Steve Cohen might set a record before he wins a title, not that Mets fans will mind as long as the former leads to the latter.
With the signing of Max Scherzer to a three-year, $130 million contract on Monday, the Mets’ estimated luxury-tax payroll — which includes player benefits and minor league call-ups as well as approximations for arbitration-eligible players — climbed to a tick above $266 million, per Spotrac. Could the Mets become the first team to hit the $300 million mark?
When you factor in their desire to sign another starting pitcher and potential in-season additions, it’s a definite maybe.
The 2015 Dodgers hold the record, as tabulated by the Associated Press’ Ron Blum, with a $297,918,681 luxury-tax payroll, an end-of-season figure that also includes performance and award bonuses. Those Dodgers, you might recall, lost in the National League Division Series … to the Mets.
Max Scherzer wearing a Mets hat for the first time during Wednesday’s virtual press conference.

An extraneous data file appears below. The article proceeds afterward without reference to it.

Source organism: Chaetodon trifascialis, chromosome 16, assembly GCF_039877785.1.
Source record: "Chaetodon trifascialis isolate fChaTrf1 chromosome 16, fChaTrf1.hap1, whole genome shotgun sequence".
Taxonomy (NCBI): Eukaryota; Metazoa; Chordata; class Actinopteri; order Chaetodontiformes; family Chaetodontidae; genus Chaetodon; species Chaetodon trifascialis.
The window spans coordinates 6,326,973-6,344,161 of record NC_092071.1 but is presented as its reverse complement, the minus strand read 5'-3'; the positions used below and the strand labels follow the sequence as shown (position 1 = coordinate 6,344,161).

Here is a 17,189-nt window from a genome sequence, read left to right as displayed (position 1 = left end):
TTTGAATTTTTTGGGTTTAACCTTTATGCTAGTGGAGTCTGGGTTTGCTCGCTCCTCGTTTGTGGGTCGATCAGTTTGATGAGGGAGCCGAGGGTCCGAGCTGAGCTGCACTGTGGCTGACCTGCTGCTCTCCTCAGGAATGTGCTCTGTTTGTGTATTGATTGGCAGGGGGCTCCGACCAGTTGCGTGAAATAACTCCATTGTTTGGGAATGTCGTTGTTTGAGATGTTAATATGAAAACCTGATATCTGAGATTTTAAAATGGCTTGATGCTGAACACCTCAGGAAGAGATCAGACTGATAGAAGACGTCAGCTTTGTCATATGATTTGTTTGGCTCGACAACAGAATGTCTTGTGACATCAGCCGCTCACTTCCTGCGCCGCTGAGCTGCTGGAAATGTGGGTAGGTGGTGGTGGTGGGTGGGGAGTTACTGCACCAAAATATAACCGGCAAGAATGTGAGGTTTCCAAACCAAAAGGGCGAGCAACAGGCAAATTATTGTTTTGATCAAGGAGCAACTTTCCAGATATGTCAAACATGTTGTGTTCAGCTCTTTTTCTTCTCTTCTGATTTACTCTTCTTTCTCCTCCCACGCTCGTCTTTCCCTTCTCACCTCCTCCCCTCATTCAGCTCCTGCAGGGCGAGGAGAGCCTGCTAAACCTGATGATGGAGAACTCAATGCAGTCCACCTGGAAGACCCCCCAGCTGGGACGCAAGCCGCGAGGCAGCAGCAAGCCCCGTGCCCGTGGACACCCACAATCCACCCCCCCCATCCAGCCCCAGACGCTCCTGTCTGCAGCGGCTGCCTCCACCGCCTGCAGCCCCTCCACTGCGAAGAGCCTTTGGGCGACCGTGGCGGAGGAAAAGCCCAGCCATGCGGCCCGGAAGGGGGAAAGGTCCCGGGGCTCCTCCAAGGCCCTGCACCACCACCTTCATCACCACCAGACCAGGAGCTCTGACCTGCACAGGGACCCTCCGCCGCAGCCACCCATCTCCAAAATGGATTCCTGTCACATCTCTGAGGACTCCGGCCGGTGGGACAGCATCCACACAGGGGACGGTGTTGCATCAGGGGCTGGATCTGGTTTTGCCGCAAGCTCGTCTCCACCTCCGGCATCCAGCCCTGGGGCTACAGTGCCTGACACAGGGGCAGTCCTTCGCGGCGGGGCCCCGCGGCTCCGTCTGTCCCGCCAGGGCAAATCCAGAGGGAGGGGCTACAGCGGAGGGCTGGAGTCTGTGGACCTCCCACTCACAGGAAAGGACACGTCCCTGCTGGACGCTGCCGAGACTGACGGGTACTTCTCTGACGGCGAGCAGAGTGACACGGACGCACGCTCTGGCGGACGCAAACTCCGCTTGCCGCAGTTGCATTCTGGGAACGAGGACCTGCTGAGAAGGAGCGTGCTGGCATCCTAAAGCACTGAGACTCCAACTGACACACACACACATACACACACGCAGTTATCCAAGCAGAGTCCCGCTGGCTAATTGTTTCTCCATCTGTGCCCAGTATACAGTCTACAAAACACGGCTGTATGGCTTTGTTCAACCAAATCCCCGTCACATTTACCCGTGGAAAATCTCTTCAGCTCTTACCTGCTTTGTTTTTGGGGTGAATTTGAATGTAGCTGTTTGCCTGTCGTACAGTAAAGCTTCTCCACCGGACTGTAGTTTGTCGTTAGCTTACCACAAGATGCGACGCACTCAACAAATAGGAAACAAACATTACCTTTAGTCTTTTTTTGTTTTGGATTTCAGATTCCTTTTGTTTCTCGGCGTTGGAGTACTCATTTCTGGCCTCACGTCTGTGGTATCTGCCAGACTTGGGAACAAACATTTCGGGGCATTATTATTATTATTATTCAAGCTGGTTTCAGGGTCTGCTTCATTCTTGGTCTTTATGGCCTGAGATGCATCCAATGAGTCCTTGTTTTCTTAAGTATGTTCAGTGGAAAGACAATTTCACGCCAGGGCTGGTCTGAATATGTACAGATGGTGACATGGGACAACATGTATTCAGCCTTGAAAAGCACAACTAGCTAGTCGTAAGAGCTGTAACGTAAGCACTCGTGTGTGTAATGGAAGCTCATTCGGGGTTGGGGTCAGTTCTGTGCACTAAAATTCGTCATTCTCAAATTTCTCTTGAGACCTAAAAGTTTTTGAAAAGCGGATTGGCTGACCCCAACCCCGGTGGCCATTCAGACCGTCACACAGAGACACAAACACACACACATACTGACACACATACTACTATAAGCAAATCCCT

These Mets might not take a direct route to the record. Later this offseason the team could trade players (veteran Jeff McNeil ranks as an obvious trade candidate) in deals that gain them budget flexibility.
Mets owner Steve Cohen during Wednesday’s virtual press conference to introduce Max Scherzer.
Furthermore, no one knows whether the 2022 season will feature a luxury tax, thanks to the collective bargaining agreement expiring on Wednesday night. The inclusion of one could factor into the Mets’ calculations, as it did last season, Cohen’s first running the team.
After adding nearly $90 million to the team’s 2022 investments in less than a week, though, Cohen has inspired Mets supporters to think very big.Internet Explorer Channel Network